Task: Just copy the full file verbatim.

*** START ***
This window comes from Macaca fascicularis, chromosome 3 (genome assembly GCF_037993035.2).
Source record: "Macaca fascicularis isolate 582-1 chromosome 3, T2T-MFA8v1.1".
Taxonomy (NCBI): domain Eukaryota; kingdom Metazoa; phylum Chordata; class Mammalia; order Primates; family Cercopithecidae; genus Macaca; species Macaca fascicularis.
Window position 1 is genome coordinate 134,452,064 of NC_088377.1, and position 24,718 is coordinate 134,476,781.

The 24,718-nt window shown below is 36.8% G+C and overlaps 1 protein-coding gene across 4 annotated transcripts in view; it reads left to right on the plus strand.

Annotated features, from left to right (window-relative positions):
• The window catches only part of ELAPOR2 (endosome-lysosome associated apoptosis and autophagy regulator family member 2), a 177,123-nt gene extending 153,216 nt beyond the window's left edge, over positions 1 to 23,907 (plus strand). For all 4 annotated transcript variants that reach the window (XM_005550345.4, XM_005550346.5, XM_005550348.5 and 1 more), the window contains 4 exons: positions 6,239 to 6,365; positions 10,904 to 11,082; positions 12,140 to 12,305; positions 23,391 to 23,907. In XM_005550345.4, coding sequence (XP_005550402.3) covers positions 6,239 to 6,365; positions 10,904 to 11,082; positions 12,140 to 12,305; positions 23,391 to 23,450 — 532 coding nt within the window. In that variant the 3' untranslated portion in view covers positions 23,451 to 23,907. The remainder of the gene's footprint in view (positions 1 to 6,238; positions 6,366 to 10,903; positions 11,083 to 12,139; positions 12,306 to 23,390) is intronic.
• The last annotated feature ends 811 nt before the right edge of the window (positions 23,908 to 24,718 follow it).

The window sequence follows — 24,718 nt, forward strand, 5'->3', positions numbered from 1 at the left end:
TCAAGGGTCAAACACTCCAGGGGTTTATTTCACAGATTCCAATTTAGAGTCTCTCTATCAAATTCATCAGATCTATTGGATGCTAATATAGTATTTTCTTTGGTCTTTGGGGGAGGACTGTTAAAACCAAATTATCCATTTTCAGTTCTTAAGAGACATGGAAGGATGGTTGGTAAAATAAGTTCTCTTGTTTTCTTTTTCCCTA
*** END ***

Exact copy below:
This window comes from Macaca fascicularis, chromosome 3 (genome assembly GCF_037993035.2).
Source record: "Macaca fascicularis isolate 582-1 chromosome 3, T2T-MFA8v1.1".
Taxonomy (NCBI): domain Eukaryota; kingdom Metazoa; phylum Chordata; class Mammalia; order Primates; family Cercopithecidae; genus Macaca; species Macaca fascicularis.
Window position 1 is genome coordinate 134,452,064 of NC_088377.1, and position 24,718 is coordinate 134,476,781.

The 24,718-nt window shown below is 36.8% G+C and overlaps 1 protein-coding gene across 4 annotated transcripts in view; it reads left to right on the plus strand.

Annotated features, from left to right (window-relative positions):
• The window catches only part of ELAPOR2 (endosome-lysosome associated apoptosis and autophagy regulator family member 2), a 177,123-nt gene extending 153,216 nt beyond the window's left edge, over positions 1 to 23,907 (plus strand). For all 4 annotated transcript variants that reach the window (XM_005550345.4, XM_005550346.5, XM_005550348.5 and 1 more), the window contains 4 exons: positions 6,239 to 6,365; positions 10,904 to 11,082; positions 12,140 to 12,305; positions 23,391 to 23,907. In XM_005550345.4, coding sequence (XP_005550402.3) covers positions 6,239 to 6,365; positions 10,904 to 11,082; positions 12,140 to 12,305; positions 23,391 to 23,450 — 532 coding nt within the window. In that variant the 3' untranslated portion in view covers positions 23,451 to 23,907. The remainder of the gene's footprint in view (positions 1 to 6,238; positions 6,366 to 10,903; positions 11,083 to 12,139; positions 12,306 to 23,390) is intronic.
• The last annotated feature ends 811 nt before the right edge of the window (positions 23,908 to 24,718 follow it).

The window sequence follows — 24,718 nt, forward strand, 5'->3', positions numbered from 1 at the left end:
TCAAGGGTCAAACACTCCAGGGGTTTATTTCACAGATTCCAATTTAGAGTCTCTCTATCAAATTCATCAGATCTATTGGATGCTAATATAGTATTTTCTTTGGTCTTTGGGGGAGGACTGTTAAAACCAAATTATCCATTTTCAGTTCTTAAGAGACATGGAAGGATGGTTGGTAAAATAAGTTCTCTTGTTTTCTTTTTCCCTA